Coronavirus could cut global economic growth outlook in half, OECD warns

The global economy is facing its "greatest danger since the financial crisis."

With the outbreak of the novel coronavirus, the global economy is facing its greatest threat since the financial crisis, according to the Organization for Economic Co-operation and Development's interim economic outlook, released Monday.

"The virus risks giving a further blow to a global economy that was already weakened by trade and political tensions," Laurence Boone, the OECD's chief economist, said while presenting the findings during a teleconference Monday.

"Governments need to act immediately to contain the epidemic, support the health care system, protect people, shore up demand and provide a financial lifeline to households and businesses that are most affected," she added.

The organization presented two economic outlooks stemming from the coronavirus: A best-case scenario would mean a "temporary blow" to the world economy. The worst case scenario would be a "Domino scenario," with broader contagion occurring.

In the latter, in which the disease spreads to other advanced economies and hits them with the same intensity as it has in China, the organization predicts annual global GDP growth could drop to 1.5% in 2020, half the rate projected before the outbreak.

Even in a best-case scenario, in which the outbreak is more limited, global growth is predicted to fall to 2.4% for the year, as supply chains are hit, tourism falls and confidence falters, according to the OECD.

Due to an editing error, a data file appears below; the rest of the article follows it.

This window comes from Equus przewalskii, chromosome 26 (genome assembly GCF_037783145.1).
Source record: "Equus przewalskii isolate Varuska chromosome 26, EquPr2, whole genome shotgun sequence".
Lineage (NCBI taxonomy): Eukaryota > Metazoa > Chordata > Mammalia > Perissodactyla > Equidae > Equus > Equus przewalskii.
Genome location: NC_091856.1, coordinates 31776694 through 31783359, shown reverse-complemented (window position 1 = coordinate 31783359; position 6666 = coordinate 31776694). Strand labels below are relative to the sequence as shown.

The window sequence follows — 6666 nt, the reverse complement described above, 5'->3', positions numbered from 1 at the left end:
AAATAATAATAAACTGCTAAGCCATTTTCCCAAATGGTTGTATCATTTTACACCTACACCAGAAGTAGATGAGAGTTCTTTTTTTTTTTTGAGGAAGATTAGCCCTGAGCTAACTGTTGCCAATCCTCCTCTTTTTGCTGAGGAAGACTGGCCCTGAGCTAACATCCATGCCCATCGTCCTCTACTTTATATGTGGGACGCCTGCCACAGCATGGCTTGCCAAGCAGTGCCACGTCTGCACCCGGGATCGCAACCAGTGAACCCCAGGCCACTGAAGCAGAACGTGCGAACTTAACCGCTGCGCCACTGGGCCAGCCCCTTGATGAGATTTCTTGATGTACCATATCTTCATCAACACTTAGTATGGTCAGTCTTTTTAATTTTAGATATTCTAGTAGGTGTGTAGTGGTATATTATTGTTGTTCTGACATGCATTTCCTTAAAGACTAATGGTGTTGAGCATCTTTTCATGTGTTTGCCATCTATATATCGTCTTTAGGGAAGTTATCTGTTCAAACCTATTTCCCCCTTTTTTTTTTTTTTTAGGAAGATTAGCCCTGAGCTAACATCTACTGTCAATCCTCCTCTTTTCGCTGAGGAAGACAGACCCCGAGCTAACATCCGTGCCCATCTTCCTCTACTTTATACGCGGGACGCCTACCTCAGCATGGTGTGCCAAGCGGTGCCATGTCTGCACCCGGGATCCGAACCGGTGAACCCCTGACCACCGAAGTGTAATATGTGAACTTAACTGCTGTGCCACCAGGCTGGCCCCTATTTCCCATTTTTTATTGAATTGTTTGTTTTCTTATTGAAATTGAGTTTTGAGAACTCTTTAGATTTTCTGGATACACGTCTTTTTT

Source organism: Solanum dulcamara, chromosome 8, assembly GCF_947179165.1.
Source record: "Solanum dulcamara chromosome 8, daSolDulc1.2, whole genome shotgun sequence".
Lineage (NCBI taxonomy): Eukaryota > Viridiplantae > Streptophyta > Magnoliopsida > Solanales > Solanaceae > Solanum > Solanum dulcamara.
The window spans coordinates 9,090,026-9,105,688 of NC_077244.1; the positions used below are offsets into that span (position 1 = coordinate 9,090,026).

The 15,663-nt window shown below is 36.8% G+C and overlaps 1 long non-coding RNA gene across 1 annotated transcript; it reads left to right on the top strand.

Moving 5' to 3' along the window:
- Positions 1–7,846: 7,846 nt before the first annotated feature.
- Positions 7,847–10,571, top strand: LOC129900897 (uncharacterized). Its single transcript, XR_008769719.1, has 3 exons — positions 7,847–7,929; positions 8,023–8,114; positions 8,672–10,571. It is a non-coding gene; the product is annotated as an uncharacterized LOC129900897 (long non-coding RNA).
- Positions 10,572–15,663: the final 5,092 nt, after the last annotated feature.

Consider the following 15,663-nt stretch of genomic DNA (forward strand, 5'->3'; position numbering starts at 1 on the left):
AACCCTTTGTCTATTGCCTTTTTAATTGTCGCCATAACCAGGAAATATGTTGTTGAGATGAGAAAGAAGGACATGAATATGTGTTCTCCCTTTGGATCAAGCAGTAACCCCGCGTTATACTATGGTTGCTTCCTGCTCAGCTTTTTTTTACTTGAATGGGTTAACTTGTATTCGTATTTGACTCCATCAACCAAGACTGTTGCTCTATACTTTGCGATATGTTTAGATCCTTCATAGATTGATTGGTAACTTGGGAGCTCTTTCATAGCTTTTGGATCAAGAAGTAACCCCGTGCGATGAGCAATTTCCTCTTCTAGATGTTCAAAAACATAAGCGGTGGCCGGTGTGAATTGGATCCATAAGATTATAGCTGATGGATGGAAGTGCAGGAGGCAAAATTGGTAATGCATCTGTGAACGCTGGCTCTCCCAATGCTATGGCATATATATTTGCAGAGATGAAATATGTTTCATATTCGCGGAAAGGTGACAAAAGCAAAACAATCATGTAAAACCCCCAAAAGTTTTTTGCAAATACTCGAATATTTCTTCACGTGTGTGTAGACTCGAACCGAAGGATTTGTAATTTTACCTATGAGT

To put the numbers in context, global growth in 2019 was 2.9%. Even 2.4% would be lower than in any year since the financial crisis of 2008.

"Containment measures and fear of infection would hit production as well as spending hard and drive many of the epidemic affected countries into outright recession," Boone wrote of the worst-case scenario in a blogpost explaining their findings.

Boone noted that the world economy was already weakened by trade and political tensions, and that the outbreak has caused further uncertainty for households and firms.

"The world economy is now too fragile for governments to gamble on an automatic sharp bounce-back," she said, calling for action.

The international economic policy organization also issued recommendations for how governments should act to mitigate economic impacts amid the outbreak.

The report urges that companies should allow flexible working hours to preserve jobs and that governments should implement temporary tax and budgetary measures for sectors most impacted by the downturn such as tourism, and the electronic and auto industries.

It also called on liquidity to be provided to banks in most-affected countries, to help companies while containment measures are being enforced.

The coronavirus has already delivered a heavy blow to the global economy, sending financial markets reeling over the past few weeks.